Charles (Jean Gabin), a sixtyish career criminal fresh out of jail, rejects his wife's plan for a quiet life of bourgeois respectability. He enlists a former cellmate, Francis (Alain Delon)... See full summary »
Set against the troubled period of the Wars of Religion in France, at a time when the three Henries (Henri III, Henri de Guise and Henri de Béarn) vied for the the throne, these new ... See full summary »
The first "Surcouf" spawns a sequel with the same foursome:Gérard Barray ,as the dashing hero ,Antonella Lualdi and Terence Morgan,whose parts have been fleshed out,as the corsair's impossible love and the hateful false-hearted officer ,and Genevieve Casile ,as the faithful wife who , on the contrary ,walks on.
We are spared ,except for the final credits ,the unbearable ditty by the Compagnons De La Chanson from the first episode ,and instead,we can hear the old folk song "Aupres De Ma Blonde".This first effort featured Josephine ,this one boasts Napoleon in the flesh (played by Gianni Esposito).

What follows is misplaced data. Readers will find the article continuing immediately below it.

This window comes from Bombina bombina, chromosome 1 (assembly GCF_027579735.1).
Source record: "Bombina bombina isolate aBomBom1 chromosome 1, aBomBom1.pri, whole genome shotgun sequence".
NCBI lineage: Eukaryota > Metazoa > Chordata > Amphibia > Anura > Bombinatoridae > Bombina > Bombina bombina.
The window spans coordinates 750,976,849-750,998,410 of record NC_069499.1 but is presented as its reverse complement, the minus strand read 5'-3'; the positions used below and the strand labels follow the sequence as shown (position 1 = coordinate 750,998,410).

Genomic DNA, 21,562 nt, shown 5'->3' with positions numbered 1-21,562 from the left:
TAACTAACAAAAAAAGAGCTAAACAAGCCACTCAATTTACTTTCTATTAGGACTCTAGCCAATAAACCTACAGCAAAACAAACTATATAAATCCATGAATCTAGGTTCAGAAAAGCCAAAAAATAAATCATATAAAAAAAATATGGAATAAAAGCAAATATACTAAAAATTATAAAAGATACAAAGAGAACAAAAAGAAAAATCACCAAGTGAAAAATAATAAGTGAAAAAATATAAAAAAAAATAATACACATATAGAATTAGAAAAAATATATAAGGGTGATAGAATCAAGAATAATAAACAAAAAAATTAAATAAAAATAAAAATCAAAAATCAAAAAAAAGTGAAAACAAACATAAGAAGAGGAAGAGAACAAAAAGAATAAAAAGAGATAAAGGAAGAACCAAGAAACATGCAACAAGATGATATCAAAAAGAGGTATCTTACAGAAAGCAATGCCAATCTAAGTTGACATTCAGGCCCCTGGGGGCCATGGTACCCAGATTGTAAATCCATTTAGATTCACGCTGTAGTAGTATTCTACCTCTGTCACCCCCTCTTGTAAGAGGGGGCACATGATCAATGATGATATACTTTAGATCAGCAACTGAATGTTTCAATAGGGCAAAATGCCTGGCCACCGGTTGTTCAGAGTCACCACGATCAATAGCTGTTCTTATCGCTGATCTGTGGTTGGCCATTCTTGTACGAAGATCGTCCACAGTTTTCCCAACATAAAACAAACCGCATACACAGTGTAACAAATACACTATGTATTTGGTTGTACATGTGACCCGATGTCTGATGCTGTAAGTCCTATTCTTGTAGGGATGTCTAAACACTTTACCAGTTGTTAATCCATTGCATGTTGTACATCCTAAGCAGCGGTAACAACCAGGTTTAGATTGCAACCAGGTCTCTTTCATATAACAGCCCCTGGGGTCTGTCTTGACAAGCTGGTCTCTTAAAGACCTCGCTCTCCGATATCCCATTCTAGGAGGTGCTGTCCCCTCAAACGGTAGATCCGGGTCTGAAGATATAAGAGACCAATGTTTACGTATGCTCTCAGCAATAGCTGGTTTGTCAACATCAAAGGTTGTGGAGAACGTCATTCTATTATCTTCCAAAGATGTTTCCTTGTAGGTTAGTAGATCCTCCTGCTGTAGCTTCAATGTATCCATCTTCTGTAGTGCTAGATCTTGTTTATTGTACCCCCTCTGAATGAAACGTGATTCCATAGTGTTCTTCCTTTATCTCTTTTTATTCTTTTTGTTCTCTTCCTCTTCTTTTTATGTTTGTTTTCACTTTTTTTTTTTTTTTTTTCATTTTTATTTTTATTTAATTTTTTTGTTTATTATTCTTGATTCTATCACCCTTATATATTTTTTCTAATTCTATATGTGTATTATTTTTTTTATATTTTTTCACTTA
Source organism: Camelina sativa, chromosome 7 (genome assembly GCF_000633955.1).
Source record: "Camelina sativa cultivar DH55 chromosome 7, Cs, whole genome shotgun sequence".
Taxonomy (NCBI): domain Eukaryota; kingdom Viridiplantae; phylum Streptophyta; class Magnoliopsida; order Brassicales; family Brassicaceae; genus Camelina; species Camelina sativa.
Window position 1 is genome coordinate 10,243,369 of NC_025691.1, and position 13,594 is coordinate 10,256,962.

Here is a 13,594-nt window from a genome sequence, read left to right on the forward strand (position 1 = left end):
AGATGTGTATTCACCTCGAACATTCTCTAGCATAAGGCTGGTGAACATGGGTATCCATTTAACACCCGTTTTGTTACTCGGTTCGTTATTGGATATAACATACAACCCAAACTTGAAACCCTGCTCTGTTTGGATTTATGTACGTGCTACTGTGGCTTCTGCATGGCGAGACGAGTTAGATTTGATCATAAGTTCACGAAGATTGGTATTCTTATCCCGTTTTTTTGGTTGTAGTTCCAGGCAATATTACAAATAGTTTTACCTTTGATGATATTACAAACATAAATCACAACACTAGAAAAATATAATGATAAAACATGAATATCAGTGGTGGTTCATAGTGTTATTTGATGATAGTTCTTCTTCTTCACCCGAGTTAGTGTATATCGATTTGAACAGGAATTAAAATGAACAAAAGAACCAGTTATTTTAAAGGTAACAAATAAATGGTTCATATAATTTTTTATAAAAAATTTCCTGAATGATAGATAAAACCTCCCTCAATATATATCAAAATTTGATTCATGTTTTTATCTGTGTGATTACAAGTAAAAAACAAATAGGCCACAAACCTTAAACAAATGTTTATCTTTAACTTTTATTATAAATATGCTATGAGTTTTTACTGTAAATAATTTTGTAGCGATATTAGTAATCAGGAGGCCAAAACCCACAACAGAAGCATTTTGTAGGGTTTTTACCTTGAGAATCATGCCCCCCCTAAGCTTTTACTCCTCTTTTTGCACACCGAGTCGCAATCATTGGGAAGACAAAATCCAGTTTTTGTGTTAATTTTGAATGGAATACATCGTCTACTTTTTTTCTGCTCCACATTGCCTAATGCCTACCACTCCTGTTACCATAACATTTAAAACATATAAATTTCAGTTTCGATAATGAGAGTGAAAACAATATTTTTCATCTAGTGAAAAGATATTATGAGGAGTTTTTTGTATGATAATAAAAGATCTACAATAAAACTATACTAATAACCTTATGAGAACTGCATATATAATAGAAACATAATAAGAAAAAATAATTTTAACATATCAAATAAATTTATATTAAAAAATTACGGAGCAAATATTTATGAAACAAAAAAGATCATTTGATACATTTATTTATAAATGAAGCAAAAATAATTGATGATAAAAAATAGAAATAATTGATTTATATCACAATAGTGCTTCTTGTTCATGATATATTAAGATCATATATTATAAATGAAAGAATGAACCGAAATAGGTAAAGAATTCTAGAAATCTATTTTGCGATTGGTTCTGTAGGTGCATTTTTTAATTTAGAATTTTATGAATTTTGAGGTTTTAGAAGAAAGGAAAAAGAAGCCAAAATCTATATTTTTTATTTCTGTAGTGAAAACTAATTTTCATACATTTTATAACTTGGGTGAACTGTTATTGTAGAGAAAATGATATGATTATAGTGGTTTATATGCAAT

Surcouf is chivalrous and treats his prisoners with the respects which their position commands;On the other hand,Lord Blackwood ,the English villain, throws them into a dark dungeon and hangs them without further ado.
The English doctor has probably got a Mickey Mouse degree:not only the tattoo does not worry him at all,but Surcouf fools him into believing he's got scarlet fever;and finding sailors all talking French on a so called English ship is only natural.
The ending promised a third "Surcouf" which never saw the light of day. History tells us that he lived happily ever after and that he had many many children.
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